In interpreting the Mischnah of Rabbi Jehuda, the schools of Palestine and Babylon followed each their own method, and by thus following their own way gave rise to a twofold Gemarah - the Jerusalem and the Babylonian versions. The author of the Jerusalem version was Rabbi Jochanan, who was head of the synagogue in Jerusalem for eighty years. He wrote thirty-nine
chapters of commentaries on the Mischnah which he compiled in the year 230 A.D.
The Babylonian Gemarah, however, was not compiled by any one person, nor at any one time. Rabbi Aschi began it in 327
A.D and labored over it for sixty years. He was followed by Rabbi Maremar about the year 427 A.D., and it was completed by Rabbi Abina about the year 500 A.D. The Babylonian Gemarah has thirty-six chapters of interpretations.
This twofold Gemarah, added to the Mischnah, makes also a twofold Talmud: The Jerusalem version, which, on account of its
brevity and obscurity, is not much used; and the Babylonian version, which has been held in the highest esteem by Jews of all times.
The Gemarah is followed by additions called Tosephoth. It was thus that Rabbi Chaia first styled his opinions on the Mischnah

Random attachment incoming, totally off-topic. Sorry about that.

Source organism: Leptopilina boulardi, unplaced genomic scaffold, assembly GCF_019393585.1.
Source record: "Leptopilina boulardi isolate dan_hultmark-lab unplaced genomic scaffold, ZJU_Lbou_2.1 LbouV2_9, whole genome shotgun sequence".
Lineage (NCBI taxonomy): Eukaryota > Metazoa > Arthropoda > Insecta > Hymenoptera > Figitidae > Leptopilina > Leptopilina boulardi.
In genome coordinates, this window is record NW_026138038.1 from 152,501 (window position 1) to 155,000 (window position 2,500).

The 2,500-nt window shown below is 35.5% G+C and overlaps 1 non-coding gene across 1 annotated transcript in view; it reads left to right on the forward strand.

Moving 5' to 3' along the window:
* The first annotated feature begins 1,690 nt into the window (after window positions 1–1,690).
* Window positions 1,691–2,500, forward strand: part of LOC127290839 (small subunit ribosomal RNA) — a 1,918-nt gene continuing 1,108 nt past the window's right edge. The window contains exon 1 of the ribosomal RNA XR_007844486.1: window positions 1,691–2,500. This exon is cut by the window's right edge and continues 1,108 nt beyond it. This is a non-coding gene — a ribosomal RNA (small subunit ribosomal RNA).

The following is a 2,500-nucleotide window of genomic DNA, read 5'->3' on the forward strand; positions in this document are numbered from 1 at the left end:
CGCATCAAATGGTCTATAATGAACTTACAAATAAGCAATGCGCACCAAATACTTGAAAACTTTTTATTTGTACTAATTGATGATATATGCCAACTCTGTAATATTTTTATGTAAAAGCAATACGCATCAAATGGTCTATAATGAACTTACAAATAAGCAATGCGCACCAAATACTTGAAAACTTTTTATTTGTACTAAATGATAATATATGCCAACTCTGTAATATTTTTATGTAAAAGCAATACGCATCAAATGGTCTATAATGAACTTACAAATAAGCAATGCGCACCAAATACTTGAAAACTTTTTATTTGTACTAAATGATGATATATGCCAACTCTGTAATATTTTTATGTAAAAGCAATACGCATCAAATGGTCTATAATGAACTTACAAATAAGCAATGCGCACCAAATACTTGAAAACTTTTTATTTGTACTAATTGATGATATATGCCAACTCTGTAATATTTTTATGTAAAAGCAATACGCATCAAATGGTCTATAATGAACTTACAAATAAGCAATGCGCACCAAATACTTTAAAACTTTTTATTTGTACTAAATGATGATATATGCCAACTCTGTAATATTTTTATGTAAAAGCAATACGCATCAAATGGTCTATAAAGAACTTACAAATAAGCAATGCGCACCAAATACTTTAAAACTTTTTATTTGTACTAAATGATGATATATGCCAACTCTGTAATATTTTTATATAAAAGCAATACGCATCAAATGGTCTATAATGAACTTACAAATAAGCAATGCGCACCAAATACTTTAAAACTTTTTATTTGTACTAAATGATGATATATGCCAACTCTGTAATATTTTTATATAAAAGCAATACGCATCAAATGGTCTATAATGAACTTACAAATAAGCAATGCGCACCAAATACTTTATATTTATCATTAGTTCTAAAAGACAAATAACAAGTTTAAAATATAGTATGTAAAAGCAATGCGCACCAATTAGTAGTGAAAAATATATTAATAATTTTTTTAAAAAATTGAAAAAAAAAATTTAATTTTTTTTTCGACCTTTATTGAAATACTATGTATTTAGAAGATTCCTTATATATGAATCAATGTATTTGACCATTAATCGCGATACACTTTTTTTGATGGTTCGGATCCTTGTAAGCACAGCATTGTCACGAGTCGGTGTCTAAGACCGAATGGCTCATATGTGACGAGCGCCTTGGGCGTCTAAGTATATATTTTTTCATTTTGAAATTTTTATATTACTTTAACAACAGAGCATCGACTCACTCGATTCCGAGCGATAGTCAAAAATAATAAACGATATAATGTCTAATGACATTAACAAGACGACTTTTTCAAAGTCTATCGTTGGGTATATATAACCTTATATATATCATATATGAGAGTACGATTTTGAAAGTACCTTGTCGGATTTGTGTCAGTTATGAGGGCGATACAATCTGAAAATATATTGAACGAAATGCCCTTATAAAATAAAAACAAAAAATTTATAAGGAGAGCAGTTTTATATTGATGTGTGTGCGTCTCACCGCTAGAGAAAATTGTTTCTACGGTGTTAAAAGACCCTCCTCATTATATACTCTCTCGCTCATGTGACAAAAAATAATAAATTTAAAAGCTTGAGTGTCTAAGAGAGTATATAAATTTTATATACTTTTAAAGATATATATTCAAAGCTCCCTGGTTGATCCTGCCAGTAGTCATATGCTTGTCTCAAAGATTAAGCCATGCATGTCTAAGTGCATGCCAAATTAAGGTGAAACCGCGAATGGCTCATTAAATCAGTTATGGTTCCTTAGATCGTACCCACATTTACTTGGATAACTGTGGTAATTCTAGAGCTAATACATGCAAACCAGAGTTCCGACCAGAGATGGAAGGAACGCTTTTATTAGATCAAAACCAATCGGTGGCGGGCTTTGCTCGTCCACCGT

which were made by the doctors outside the schools were called Baraietoth, or extraneous opinions.
These Commentaries were further supplemented by other decisions called Piske Tosephoth, short theses and simple principles.
For nearly five hundred years after the Babylonian Talmud was completed, the study of literature was greatly hampered partly
due to public calamities and partly owing to dissensions among the scholars. But in the eleventh century others wrote further additions to the Talmud. Chief among these were the Tosephoth of Rabbi Ascher.
Besides these there appeared the Perusch of Rabbi Moische ben Maimon, called by the Jews Rambam for short, by the
Christians Maimonides, and by Rabbi Schelomo, Iarchi or Raschi.
Thus, the Mischna, Gemarah, Tosephoth, the marginal notes of Rabbi Ascher, the Piske Tosephoth and the Perusch
Hamischnaioth of Maimonides, all collected into one, constitute a vast work which is called the Talmud.